Convergence toward dialogue
The outcome of the Israeli elections will determine to a great extent the nature of the relations between Israel and the Palestinians for the years to come. The statements made this week by Palestinian Prime Minister-designate Ismail Haniyeh mark a significant change in Hamas's position.
Haniyeh said: "We don't want a whirlpool of blood in this region. We want the rights and dignity of our people. We also want to put an end to this complicated conflict that has been going on for decades… Hamas's presence in power marks the beginning of resolving the crisis."
This is the first time a Hamas leader has spoken about the
possibility of ending the conflict with Israel and it raises serious questions
regarding the wisdom of Israel's policy of unilateralism.
Haim Ramon said that Israel will give the Palestinians one year to fulfill their road map commitments regarding "one Authority - one gun," after which Israel would act unilaterally to determine Israel's borders without negotiations.
It is not impossible to imagine that, in the interest of creating law and order in the Palestinian territories, the Hamas-led PA would be successful in what the Fatah-led PA was incapable of doing. If Hamas does consolidate all the Palestinian forces into one unified command subordinate to the prime minister and the minister of interior, the PA will be fulfilling one of the road map's Phase I obligations.
Along with this, Israeli security experts are in agreement that Hamas is most likely going to extend the tahdiyeh - the calm - keeping Hamas fighters outside the circle of terrorism. Even if there is no Hamas declaration regarding recognizing Israel and the agreements signed between Israel and the PLO, Hamas's operational behavior could signal de-facto recognition of agreements, including the road map.
Haniyeh's statements regarding Hamas's desire to end the conflict after achieving Palestinian rights should pave the way toward negotiations with Israel.
ISRAELI UNILATERALISM is one of the reasons that led to the Hamas victory. Palestinians accept the narrative that Hamas attacks against Israel led to Prime Minister Ariel Sharon's decision to evacuate the Gaza Strip.
It doesn't really matter if this interpretation is correct; from the perspective of a large majority of Palestinians it is true. It is also true that further Israeli unilateralism is likely to encourage Palestinians to take up arms against Israel rather than encourage them to adopt diplomacy and negotiations as their main modus operandi with Israel.
Hamas has two main strategic agendas, one Islamic and one national. The main emphasis in the next few years will be on the latter. The primary aim of this agenda will be to withdraw from concessions Fatah was perceived by some to have made: mutual recognition as a pre-condition to negotiations, territorial compromises in Jerusalem, recognition of settlement blocs, and territorial exchanges and even compromises on the implementation of the "right of return."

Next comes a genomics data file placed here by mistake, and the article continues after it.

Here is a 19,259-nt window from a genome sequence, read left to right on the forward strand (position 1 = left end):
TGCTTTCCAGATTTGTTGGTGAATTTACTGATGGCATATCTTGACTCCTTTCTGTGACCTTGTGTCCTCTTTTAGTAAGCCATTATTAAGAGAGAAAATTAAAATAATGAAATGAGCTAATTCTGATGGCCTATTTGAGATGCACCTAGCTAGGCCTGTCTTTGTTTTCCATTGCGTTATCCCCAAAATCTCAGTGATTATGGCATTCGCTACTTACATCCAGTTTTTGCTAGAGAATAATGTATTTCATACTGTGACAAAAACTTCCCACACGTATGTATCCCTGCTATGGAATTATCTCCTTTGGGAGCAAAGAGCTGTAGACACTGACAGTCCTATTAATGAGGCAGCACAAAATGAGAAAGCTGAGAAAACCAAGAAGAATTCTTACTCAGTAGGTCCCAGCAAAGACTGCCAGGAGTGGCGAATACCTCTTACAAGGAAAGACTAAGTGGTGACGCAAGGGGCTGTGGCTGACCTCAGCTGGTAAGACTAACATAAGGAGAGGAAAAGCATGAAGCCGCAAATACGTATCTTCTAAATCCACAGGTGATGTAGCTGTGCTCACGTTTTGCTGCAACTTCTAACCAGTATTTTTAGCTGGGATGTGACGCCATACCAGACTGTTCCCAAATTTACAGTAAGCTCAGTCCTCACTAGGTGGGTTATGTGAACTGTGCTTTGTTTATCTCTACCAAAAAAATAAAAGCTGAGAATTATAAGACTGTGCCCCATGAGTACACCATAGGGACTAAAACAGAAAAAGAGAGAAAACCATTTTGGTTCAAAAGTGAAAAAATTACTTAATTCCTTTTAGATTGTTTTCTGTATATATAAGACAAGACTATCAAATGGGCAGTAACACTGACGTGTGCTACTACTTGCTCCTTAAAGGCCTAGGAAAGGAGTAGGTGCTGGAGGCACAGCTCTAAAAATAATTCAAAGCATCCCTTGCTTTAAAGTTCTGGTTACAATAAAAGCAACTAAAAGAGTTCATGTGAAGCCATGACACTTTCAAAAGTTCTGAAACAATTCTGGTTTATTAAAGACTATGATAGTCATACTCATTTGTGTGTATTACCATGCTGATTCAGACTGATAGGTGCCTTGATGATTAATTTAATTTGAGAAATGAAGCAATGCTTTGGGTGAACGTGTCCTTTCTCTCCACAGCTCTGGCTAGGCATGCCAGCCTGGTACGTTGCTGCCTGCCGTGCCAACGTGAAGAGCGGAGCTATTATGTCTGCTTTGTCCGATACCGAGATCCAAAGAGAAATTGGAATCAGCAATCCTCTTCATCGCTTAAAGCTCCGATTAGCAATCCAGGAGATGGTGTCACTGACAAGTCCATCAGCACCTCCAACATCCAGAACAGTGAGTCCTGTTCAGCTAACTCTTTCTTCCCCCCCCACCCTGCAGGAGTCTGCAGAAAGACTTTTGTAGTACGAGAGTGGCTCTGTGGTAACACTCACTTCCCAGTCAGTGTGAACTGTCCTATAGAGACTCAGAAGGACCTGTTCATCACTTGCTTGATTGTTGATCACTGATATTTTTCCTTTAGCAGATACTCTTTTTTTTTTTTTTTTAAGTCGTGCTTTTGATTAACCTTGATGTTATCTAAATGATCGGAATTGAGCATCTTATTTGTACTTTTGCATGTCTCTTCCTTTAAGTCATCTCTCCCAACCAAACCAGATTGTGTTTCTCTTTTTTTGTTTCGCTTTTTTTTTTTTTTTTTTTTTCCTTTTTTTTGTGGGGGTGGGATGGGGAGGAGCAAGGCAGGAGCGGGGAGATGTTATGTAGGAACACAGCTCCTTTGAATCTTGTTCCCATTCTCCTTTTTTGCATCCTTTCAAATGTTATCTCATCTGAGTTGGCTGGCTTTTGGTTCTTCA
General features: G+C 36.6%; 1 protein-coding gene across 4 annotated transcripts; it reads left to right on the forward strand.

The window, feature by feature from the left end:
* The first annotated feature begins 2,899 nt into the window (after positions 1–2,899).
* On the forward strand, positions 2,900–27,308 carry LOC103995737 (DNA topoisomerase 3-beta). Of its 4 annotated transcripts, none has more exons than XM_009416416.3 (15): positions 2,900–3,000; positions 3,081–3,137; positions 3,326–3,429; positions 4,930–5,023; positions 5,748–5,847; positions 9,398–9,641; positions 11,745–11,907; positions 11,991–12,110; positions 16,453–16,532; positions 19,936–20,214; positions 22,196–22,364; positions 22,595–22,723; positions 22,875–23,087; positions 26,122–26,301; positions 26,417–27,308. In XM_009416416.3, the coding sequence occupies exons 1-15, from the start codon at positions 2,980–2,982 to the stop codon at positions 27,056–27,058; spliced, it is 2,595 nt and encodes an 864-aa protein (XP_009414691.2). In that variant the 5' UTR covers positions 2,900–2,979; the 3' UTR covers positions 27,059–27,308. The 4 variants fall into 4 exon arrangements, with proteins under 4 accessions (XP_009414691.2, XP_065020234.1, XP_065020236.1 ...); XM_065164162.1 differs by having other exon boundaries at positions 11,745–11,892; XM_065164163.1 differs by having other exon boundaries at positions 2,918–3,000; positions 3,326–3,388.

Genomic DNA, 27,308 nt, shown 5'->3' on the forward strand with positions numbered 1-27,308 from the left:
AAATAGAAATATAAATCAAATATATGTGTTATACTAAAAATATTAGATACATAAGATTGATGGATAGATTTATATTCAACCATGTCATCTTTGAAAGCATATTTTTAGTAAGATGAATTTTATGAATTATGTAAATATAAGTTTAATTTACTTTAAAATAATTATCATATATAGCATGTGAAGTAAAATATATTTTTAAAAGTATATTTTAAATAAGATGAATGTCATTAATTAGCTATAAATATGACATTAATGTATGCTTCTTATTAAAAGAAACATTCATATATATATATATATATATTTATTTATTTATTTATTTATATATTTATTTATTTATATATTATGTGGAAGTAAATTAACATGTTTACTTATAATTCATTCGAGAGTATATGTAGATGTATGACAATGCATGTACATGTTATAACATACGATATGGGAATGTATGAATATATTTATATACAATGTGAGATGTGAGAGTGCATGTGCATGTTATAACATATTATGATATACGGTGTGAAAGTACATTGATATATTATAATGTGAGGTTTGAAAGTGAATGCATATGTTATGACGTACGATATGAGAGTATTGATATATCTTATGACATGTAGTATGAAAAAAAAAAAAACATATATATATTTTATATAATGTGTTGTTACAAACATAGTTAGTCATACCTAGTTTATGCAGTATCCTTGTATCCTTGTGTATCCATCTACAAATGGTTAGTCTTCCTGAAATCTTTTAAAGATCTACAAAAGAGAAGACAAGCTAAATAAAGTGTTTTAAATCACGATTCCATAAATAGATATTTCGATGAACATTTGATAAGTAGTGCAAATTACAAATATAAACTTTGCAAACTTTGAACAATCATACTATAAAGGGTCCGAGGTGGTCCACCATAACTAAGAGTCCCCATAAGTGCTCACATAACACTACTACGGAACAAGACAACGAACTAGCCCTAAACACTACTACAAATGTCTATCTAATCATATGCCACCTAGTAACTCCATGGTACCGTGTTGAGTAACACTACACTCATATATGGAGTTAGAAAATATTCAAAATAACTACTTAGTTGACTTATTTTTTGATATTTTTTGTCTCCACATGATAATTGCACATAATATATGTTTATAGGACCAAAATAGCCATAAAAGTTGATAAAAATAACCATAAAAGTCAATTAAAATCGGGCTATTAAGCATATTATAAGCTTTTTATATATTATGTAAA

Nevertheless, Israeli and Palestinian positions have always been shaped through the interactions between the parties. The absurdity of the current situation is that according to public opinion polls, both publics clearly prefer going back to negotiations. Positions on the key issues are closer than ever to creating possibilities for agreements. The large majority of both publics continue to support the two-state solution including recognizing Jerusalem as the capital of both governments.
Mahmoud Abbas has stated that it is possible to reach an agreement within one year. Yet despite the convergence of Israeli and Palestinian public opinion, the chances of negotiations have never been more remote. Without engagement, Israel and Palestine are like two trains traveling on the same line, on a collision course that everyone can see in advance and no one is doing anything to prevent.
Israel should search out "cracks" in the Hamas wall of non-engagement, even without formal declarations on the main Israeli demands. At least one Hamas minister has stated a willingness to talk to the Israelis. Secret talks with Hamas leaders should be advanced as well without any pre-conditions.
If Israel is concerned about appearing to break the international boycott against Hamas which it is promoting, the government could allow for deniability - the engagement of Hamas leaders by non-officials with the aim of advancing possible Hamas moderation.
BOTH SIDES, with the full support of the international community, must continue to verbalize the belief in negotiations and engagement. Unilateralism should not be accepted as the be-all and end-all of Israeli-Palestinian relations. Both sides must encourage, advance and enable engagement at every level possible. If operational contacts can be advanced by security people, if on-the-ground cooperation can be fostered by municipalities, if dialogue activities can be advanced by civil society organizations - all of these must become policy directives.
The two-state solution remains the supreme national security interest of both Israel and Palestine. It can emerge only from a negotiated process.
The viability of that solution will not last forever, and the clock is rapidly ticking on its legitimacy and feasibility. The thrill of unilateralism in Israel has created a fantasy that it will resolve the conflict. The notion of no-partner (on both sides) has distorted the reality that there is a potential partner.
However, if the message of no-partner is constantly repeated, reinforced by unilateralism, there will, in fact, never be a partner.
The writer is the Israeli Co-CEO of the Israel/Palestine Center for Research and Information. www.ipcri.org
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